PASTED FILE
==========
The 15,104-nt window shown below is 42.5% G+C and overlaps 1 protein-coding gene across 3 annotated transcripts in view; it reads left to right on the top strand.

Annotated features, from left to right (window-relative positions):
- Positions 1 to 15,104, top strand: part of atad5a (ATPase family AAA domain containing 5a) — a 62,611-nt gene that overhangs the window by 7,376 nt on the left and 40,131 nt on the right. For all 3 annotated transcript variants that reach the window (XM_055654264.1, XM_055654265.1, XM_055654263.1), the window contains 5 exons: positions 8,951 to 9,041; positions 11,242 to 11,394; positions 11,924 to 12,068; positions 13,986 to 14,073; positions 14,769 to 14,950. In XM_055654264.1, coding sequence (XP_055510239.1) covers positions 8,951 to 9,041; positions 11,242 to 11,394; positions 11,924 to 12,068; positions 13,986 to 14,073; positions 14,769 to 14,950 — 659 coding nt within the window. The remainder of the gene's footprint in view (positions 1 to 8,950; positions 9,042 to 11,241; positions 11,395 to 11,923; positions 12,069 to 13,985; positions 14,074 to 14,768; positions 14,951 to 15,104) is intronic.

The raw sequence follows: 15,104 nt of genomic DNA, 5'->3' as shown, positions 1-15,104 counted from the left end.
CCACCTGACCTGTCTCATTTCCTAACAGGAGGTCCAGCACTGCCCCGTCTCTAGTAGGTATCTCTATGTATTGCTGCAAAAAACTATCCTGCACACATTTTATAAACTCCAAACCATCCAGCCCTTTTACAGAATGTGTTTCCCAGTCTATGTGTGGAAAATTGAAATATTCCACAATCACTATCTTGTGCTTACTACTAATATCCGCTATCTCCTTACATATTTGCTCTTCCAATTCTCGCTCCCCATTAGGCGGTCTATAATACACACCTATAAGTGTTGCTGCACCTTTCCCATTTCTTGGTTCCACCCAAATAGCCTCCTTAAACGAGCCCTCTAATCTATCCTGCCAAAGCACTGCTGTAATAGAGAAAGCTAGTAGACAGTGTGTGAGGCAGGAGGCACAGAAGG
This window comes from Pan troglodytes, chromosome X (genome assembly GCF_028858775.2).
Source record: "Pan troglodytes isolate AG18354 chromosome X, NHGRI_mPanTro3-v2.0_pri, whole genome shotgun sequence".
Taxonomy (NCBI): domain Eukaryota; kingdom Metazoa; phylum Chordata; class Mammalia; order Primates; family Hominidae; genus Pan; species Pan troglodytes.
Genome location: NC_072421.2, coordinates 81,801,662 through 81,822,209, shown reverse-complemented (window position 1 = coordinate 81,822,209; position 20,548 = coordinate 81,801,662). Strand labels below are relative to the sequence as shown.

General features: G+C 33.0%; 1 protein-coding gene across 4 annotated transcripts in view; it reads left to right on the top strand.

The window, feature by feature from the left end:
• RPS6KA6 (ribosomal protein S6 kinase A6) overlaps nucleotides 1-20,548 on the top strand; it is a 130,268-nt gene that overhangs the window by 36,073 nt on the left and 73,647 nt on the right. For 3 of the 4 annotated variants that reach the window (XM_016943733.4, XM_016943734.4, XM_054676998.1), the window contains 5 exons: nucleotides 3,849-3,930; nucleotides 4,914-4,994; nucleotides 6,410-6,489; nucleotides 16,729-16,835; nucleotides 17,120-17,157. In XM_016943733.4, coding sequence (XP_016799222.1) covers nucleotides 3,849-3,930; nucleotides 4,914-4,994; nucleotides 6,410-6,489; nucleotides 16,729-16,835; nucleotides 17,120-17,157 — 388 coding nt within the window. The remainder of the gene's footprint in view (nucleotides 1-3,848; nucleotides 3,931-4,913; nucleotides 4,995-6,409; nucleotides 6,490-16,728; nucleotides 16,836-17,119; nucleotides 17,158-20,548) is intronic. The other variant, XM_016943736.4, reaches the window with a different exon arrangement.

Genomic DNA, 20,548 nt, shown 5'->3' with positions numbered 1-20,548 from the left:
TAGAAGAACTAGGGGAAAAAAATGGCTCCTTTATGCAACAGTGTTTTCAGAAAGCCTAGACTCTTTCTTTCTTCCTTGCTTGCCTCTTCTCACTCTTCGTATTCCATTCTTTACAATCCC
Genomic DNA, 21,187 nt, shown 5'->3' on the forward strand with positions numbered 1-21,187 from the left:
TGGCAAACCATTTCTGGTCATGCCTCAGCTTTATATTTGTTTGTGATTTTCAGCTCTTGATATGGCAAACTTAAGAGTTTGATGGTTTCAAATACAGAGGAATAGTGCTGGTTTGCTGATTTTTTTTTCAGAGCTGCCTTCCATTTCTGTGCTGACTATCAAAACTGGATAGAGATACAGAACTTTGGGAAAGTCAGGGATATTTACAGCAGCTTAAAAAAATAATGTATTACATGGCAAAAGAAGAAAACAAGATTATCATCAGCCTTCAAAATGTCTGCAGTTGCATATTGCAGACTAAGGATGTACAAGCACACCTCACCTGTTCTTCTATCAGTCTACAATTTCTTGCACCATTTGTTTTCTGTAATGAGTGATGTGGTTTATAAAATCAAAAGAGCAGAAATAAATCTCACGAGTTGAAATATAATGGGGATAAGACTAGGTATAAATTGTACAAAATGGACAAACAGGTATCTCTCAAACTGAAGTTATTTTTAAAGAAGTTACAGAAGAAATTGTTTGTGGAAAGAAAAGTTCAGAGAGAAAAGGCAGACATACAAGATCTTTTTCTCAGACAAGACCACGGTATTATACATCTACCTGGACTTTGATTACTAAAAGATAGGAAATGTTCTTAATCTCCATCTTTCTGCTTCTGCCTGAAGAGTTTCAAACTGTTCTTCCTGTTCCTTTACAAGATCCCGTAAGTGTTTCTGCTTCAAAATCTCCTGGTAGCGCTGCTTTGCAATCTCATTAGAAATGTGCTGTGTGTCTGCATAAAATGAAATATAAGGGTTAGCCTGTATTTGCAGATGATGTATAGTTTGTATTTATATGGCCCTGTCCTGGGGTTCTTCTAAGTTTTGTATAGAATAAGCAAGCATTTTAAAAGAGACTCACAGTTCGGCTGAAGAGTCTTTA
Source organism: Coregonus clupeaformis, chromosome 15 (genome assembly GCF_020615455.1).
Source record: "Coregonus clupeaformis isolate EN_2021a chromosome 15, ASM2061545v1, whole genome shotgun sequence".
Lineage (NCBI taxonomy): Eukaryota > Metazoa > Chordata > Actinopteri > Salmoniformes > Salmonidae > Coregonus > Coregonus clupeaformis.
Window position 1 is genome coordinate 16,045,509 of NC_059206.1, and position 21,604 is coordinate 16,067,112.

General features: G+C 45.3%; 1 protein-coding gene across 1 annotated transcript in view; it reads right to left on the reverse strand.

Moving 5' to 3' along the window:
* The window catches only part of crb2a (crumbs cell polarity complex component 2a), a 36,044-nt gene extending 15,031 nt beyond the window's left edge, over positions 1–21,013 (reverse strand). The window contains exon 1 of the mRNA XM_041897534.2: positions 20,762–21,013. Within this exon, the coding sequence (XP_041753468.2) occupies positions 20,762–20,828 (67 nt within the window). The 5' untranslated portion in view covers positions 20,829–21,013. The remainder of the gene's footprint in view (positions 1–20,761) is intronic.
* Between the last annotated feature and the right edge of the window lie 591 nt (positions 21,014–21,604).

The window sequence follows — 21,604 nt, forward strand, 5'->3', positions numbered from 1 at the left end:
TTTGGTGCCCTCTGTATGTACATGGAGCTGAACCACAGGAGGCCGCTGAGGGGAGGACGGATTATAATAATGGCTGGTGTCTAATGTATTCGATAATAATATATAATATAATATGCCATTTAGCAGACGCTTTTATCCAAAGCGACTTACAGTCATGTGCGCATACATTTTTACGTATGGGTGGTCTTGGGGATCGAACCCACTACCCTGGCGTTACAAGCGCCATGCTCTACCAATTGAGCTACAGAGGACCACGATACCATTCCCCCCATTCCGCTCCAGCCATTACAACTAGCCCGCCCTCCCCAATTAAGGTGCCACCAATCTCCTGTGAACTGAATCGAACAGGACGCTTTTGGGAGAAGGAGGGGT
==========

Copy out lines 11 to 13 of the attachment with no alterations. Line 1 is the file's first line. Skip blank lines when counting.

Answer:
The window, feature by feature from the left end:
• RPS6KA6 (ribosomal protein S6 kinase A6) overlaps nucleotides 1-20,548 on the top strand; it is a 130,268-nt gene that overhangs the window by 36,073 nt on the left and 73,647 nt on the right. For 3 of the 4 annotated variants that reach the window (XM_016943733.4, XM_016943734.4, XM_054676998.1), the window contains 5 exons: nucleotides 3,849-3,930; nucleotides 4,914-4,994; nucleotides 6,410-6,489; nucleotides 16,729-16,835; nucleotides 17,120-17,157. In XM_016943733.4, coding sequence (XP_016799222.1) covers nucleotides 3,849-3,930; nucleotides 4,914-4,994; nucleotides 6,410-6,489; nucleotides 16,729-16,835; nucleotides 17,120-17,157 — 388 coding nt within the window. The remainder of the gene's footprint in view (nucleotides 1-3,848; nucleotides 3,931-4,913; nucleotides 4,995-6,409; nucleotides 6,490-16,728; nucleotides 16,836-17,119; nucleotides 17,158-20,548) is intronic. The other variant, XM_016943736.4, reaches the window with a different exon arrangement.

Genomic DNA, 20,548 nt, shown 5'->3' with positions numbered 1-20,548 from the left: